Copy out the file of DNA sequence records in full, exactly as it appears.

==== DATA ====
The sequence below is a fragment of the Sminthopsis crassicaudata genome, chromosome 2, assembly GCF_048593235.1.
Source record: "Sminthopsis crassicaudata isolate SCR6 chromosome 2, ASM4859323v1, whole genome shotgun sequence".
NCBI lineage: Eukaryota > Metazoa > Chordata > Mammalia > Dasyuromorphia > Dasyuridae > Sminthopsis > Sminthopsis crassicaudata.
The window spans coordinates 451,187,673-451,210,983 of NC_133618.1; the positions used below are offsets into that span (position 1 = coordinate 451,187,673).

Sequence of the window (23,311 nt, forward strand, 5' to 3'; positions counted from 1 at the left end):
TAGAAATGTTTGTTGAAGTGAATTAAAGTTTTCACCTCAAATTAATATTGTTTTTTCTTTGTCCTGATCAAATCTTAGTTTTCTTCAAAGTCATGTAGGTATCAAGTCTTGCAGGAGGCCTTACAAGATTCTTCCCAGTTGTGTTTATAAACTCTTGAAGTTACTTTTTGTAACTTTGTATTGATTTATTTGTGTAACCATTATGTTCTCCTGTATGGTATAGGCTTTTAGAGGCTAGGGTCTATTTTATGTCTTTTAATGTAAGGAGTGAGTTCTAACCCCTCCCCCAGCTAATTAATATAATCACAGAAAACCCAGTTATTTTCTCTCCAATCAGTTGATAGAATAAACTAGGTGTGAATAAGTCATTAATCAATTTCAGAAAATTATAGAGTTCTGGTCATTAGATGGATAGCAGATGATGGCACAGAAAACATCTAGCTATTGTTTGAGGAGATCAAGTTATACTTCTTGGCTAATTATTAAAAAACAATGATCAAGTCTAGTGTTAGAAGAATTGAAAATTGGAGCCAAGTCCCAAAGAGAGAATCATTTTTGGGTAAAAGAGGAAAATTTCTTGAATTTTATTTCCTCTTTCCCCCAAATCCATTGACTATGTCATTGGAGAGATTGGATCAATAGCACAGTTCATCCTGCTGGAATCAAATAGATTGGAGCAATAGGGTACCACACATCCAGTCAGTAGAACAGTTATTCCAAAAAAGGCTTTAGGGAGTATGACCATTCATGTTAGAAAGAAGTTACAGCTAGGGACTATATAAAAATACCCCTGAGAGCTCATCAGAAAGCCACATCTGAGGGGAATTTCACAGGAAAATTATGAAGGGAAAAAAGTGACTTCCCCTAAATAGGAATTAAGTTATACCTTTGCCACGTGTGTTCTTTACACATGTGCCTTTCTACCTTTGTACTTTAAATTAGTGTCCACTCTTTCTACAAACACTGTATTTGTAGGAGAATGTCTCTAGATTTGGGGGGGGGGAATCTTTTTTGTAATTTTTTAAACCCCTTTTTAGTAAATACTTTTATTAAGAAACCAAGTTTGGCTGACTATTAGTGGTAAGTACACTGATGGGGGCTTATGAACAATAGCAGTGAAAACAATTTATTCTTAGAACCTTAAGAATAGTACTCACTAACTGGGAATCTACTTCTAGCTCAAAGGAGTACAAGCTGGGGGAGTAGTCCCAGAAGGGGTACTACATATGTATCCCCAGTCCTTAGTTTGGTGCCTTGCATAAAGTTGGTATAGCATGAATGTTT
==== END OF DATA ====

The sequence below is a fragment of the Sminthopsis crassicaudata genome, chromosome 2, assembly GCF_048593235.1.
Source record: "Sminthopsis crassicaudata isolate SCR6 chromosome 2, ASM4859323v1, whole genome shotgun sequence".
NCBI lineage: Eukaryota > Metazoa > Chordata > Mammalia > Dasyuromorphia > Dasyuridae > Sminthopsis > Sminthopsis crassicaudata.
The window spans coordinates 451,187,673-451,210,983 of NC_133618.1; the positions used below are offsets into that span (position 1 = coordinate 451,187,673).

Sequence of the window (23,311 nt, forward strand, 5' to 3'; positions counted from 1 at the left end):
TAGAAATGTTTGTTGAAGTGAATTAAAGTTTTCACCTCAAATTAATATTGTTTTTTCTTTGTCCTGATCAAATCTTAGTTTTCTTCAAAGTCATGTAGGTATCAAGTCTTGCAGGAGGCCTTACAAGATTCTTCCCAGTTGTGTTTATAAACTCTTGAAGTTACTTTTTGTAACTTTGTATTGATTTATTTGTGTAACCATTATGTTCTCCTGTATGGTATAGGCTTTTAGAGGCTAGGGTCTATTTTATGTCTTTTAATGTAAGGAGTGAGTTCTAACCCCTCCCCCAGCTAATTAATATAATCACAGAAAACCCAGTTATTTTCTCTCCAATCAGTTGATAGAATAAACTAGGTGTGAATAAGTCATTAATCAATTTCAGAAAATTATAGAGTTCTGGTCATTAGATGGATAGCAGATGATGGCACAGAAAACATCTAGCTATTGTTTGAGGAGATCAAGTTATACTTCTTGGCTAATTATTAAAAAACAATGATCAAGTCTAGTGTTAGAAGAATTGAAAATTGGAGCCAAGTCCCAAAGAGAGAATCATTTTTGGGTAAAAGAGGAAAATTTCTTGAATTTTATTTCCTCTTTCCCCCAAATCCATTGACTATGTCATTGGAGAGATTGGATCAATAGCACAGTTCATCCTGCTGGAATCAAATAGATTGGAGCAATAGGGTACCACACATCCAGTCAGTAGAACAGTTATTCCAAAAAAGGCTTTAGGGAGTATGACCATTCATGTTAGAAAGAAGTTACAGCTAGGGACTATATAAAAATACCCCTGAGAGCTCATCAGAAAGCCACATCTGAGGGGAATTTCACAGGAAAATTATGAAGGGAAAAAAGTGACTTCCCCTAAATAGGAATTAAGTTATACCTTTGCCACGTGTGTTCTTTACACATGTGCCTTTCTACCTTTGTACTTTAAATTAGTGTCCACTCTTTCTACAAACACTGTATTTGTAGGAGAATGTCTCTAGATTTGGGGGGGGGGAATCTTTTTTGTAATTTTTTAAACCCCTTTTTAGTAAATACTTTTATTAAGAAACCAAGTTTGGCTGACTATTAGTGGTAAGTACACTGATGGGGGCTTATGAACAATAGCAGTGAAAACAATTTATTCTTAGAACCTTAAGAATAGTACTCACTAACTGGGAATCTACTTCTAGCTCAAAGGAGTACAAGCTGGGGGAGTAGTCCCAGAAGGGGTACTACATATGTATCCCCAGTCCTTAGTTTGGTGCCTTGCATAAAGTTGGTATAGCATGAATGTTT